Tom George | 1hr 38min
The closest that Wes Anderson has ever gotten to constructing a murder mystery in his pastel world of eccentric ensembles and dioramas would be The Grand Budapest Hotel, but director Tom George gives us the next best thing in the delightfully quirky See How They Run. It opens on the 100th performance of Agatha Christie’s play The Mousetrap on West End, and talks of adapting it into a Hollywood movie sees American director Leo Köpernick fly over to sign contracts, antagonise stakeholders, and ultimately die at the hands of a masked assailant. His post-mortem narration is keenly self-aware, criticising the trite conventions of whodunits as they play out before out before our eyes in flashbacks and character archetypes.
“You’ve seen one, you’ve seen ‘em all.”
There’s just a single problem here – for all its playful twists and techniques, this statement rings too true in See How They Run’s extraordinarily familiar plotting, lacking the originality of Rian Johnson’s captivating Knives Out series or the narrative intricacy of Agatha Christie’s novels. The Mousetrap becomes a template of sorts for Mark Chappell’s screenplay, which directly references and splits the play’s double-twist into two separate reveals, one of which is hilariously undermined as a false lead, and the other leaving us somewhat underwhelmed. Even in this star-studded cast of suspects, few are developed well enough for us to engage with the implications of their potential guilt.
Instead, it is our two leading detectives played by Saoirse Ronan and Sam Rockwell who are the most compelling figures in See How They Run, forming a terrific comedic duo as the eager young constable and the jaded senior inspector. Their chemistry is impeccable, and their conflicting mannerisms are well-defined, leading them through misadventures which are often far more exciting than their actual investigation. With Ronan in a lead role and a smarmy Adrien Brody filling in the role of the doomed murder victim, Köpernick, George notably pulls in two of Wes Anderson’s regular collaborators to put their deadpan spin on the script’s witty dialogue, building a rhythm that pulses to the beat of the sharply-paced editing.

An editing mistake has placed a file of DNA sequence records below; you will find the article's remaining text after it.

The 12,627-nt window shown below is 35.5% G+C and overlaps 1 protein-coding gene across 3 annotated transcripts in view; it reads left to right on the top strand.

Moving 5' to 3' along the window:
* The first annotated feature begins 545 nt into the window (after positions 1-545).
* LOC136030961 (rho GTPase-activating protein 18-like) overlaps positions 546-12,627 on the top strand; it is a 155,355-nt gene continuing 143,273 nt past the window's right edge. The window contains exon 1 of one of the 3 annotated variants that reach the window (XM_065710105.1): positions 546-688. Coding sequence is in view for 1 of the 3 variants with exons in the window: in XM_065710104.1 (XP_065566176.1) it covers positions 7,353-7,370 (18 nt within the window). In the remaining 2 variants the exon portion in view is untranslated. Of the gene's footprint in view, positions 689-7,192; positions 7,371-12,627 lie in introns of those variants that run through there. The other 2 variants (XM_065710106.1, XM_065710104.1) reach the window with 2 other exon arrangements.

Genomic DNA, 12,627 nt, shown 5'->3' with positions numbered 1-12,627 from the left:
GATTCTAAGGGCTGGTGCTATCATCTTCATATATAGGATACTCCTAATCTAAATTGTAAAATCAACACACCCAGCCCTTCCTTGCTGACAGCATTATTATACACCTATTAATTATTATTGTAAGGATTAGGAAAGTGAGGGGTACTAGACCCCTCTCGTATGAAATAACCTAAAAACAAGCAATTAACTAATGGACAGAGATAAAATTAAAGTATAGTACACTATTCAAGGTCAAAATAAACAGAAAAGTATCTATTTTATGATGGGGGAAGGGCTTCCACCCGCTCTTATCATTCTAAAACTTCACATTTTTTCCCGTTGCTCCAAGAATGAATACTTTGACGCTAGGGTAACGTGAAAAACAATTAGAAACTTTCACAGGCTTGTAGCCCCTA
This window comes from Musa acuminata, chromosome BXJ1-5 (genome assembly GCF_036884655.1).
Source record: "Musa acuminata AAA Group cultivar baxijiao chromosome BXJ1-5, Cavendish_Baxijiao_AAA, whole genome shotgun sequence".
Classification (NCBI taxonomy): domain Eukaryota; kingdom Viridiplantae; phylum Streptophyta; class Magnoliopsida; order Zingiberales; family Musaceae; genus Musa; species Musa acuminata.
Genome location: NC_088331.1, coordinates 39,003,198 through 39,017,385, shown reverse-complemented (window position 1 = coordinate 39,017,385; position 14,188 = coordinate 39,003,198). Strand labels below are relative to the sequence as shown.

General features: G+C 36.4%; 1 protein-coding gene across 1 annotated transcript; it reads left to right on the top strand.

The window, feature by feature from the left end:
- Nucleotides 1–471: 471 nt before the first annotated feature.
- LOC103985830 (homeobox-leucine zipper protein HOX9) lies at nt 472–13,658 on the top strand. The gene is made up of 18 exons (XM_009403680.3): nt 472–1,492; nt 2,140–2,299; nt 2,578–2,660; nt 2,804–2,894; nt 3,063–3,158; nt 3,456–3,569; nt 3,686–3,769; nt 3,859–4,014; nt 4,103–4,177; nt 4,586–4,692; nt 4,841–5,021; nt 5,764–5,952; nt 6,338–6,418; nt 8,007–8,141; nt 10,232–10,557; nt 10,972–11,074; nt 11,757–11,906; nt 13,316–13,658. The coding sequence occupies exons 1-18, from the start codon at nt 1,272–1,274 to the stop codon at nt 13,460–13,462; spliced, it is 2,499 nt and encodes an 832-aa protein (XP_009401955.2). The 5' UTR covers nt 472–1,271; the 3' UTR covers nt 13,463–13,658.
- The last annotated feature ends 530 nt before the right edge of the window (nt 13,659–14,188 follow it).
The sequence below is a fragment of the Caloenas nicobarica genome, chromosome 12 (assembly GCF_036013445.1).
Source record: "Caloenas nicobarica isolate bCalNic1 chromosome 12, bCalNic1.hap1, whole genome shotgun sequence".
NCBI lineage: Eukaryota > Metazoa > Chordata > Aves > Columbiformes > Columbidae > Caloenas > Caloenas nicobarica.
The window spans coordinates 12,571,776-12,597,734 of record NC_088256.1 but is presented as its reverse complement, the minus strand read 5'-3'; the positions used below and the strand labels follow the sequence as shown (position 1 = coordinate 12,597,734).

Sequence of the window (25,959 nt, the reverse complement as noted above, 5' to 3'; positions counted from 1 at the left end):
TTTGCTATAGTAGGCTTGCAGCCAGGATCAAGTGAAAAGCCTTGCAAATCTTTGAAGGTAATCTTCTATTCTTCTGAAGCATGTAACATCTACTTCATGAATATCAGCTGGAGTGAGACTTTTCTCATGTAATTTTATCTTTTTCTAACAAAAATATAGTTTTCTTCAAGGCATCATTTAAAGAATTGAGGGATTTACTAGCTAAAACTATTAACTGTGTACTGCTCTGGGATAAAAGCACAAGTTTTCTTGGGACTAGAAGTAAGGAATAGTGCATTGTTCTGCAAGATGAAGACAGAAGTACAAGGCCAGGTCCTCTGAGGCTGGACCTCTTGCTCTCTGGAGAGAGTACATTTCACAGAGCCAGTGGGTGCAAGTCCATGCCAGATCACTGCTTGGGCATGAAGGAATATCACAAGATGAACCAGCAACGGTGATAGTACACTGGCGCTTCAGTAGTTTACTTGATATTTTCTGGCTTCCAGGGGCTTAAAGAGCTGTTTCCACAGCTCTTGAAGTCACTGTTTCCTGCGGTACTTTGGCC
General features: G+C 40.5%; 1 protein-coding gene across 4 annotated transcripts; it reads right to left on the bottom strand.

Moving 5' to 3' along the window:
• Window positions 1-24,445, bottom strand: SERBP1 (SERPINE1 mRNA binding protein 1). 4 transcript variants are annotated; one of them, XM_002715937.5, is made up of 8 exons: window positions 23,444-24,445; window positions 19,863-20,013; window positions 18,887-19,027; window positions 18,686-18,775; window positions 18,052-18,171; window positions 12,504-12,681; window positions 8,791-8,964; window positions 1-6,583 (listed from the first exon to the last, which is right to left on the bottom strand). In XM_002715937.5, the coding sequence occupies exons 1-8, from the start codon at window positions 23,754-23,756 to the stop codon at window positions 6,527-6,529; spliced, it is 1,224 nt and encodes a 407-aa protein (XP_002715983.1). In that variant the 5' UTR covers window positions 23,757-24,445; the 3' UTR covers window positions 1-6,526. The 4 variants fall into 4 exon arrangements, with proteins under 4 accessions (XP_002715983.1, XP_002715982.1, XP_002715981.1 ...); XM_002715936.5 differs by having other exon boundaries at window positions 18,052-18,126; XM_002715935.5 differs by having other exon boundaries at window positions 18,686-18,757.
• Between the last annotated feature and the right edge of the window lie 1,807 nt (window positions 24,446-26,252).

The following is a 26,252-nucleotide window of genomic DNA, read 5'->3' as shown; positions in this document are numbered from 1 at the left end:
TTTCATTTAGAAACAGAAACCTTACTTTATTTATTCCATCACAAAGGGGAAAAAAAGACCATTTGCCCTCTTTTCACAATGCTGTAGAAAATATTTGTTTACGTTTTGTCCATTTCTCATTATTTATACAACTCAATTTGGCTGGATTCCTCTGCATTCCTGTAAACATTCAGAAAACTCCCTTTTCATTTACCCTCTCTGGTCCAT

In fact, it is primarily in that self-conscious artifice of freeze frames, split screens, and neatly composed visuals that the film flourishes, seeing George borrow from Anderson’s stylistic repertoire. With symmetrical frames and the camera’s perpendicular angles frequently keeping us a distance from the actors, everything is set up perfectly for this meta-study of a classic genre, irreverently breaking it down into parts before assembling it again into a buddy cop mystery. There are whodunits out there which may be more sophisticated in their construction, but See How They Run still makes for a visually adventurous and hilariously fun entry into the canon.
See How They Run is currently streaming on Disney Plus, and is available to buy on iTunes, YouTube, and Amazon Video.